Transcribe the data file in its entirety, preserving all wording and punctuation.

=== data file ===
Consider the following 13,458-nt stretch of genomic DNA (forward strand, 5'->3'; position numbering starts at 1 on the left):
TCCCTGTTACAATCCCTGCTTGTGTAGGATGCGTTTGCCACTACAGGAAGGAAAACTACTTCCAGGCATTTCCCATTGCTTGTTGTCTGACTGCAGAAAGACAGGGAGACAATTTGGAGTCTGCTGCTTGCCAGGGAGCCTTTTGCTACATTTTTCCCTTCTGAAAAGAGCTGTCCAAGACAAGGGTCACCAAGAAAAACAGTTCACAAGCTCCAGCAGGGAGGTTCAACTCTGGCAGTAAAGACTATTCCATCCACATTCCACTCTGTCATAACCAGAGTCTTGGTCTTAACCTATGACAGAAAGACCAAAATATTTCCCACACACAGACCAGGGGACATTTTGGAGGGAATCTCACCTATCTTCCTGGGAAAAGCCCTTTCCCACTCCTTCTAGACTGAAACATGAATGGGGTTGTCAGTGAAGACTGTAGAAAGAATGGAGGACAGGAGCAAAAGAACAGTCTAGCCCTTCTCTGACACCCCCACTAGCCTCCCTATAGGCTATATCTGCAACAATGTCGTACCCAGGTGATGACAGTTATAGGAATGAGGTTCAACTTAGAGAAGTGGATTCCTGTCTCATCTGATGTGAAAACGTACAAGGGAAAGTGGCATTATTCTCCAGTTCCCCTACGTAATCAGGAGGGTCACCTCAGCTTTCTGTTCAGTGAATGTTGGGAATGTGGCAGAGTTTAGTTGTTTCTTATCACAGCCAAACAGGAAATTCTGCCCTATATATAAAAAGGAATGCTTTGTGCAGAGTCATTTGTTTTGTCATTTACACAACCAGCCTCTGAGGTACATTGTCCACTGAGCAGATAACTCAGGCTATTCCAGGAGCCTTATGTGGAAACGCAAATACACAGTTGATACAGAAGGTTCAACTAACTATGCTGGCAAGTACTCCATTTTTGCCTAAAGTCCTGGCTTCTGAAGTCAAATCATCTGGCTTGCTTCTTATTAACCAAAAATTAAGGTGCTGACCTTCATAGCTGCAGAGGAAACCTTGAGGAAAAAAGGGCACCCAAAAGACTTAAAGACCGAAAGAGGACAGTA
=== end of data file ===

Consider the following 13,458-nt stretch of genomic DNA (forward strand, 5'->3'; position numbering starts at 1 on the left):
TCCCTGTTACAATCCCTGCTTGTGTAGGATGCGTTTGCCACTACAGGAAGGAAAACTACTTCCAGGCATTTCCCATTGCTTGTTGTCTGACTGCAGAAAGACAGGGAGACAATTTGGAGTCTGCTGCTTGCCAGGGAGCCTTTTGCTACATTTTTCCCTTCTGAAAAGAGCTGTCCAAGACAAGGGTCACCAAGAAAAACAGTTCACAAGCTCCAGCAGGGAGGTTCAACTCTGGCAGTAAAGACTATTCCATCCACATTCCACTCTGTCATAACCAGAGTCTTGGTCTTAACCTATGACAGAAAGACCAAAATATTTCCCACACACAGACCAGGGGACATTTTGGAGGGAATCTCACCTATCTTCCTGGGAAAAGCCCTTTCCCACTCCTTCTAGACTGAAACATGAATGGGGTTGTCAGTGAAGACTGTAGAAAGAATGGAGGACAGGAGCAAAAGAACAGTCTAGCCCTTCTCTGACACCCCCACTAGCCTCCCTATAGGCTATATCTGCAACAATGTCGTACCCAGGTGATGACAGTTATAGGAATGAGGTTCAACTTAGAGAAGTGGATTCCTGTCTCATCTGATGTGAAAACGTACAAGGGAAAGTGGCATTATTCTCCAGTTCCCCTACGTAATCAGGAGGGTCACCTCAGCTTTCTGTTCAGTGAATGTTGGGAATGTGGCAGAGTTTAGTTGTTTCTTATCACAGCCAAACAGGAAATTCTGCCCTATATATAAAAAGGAATGCTTTGTGCAGAGTCATTTGTTTTGTCATTTACACAACCAGCCTCTGAGGTACATTGTCCACTGAGCAGATAACTCAGGCTATTCCAGGAGCCTTATGTGGAAACGCAAATACACAGTTGATACAGAAGGTTCAACTAACTATGCTGGCAAGTACTCCATTTTTGCCTAAAGTCCTGGCTTCTGAAGTCAAATCATCTGGCTTGCTTCTTATTAACCAAAAATTAAGGTGCTGACCTTCATAGCTGCAGAGGAAACCTTGAGGAAAAAAGGGCACCCAAAAGACTTAAAGACCGAAAGAGGACAGTA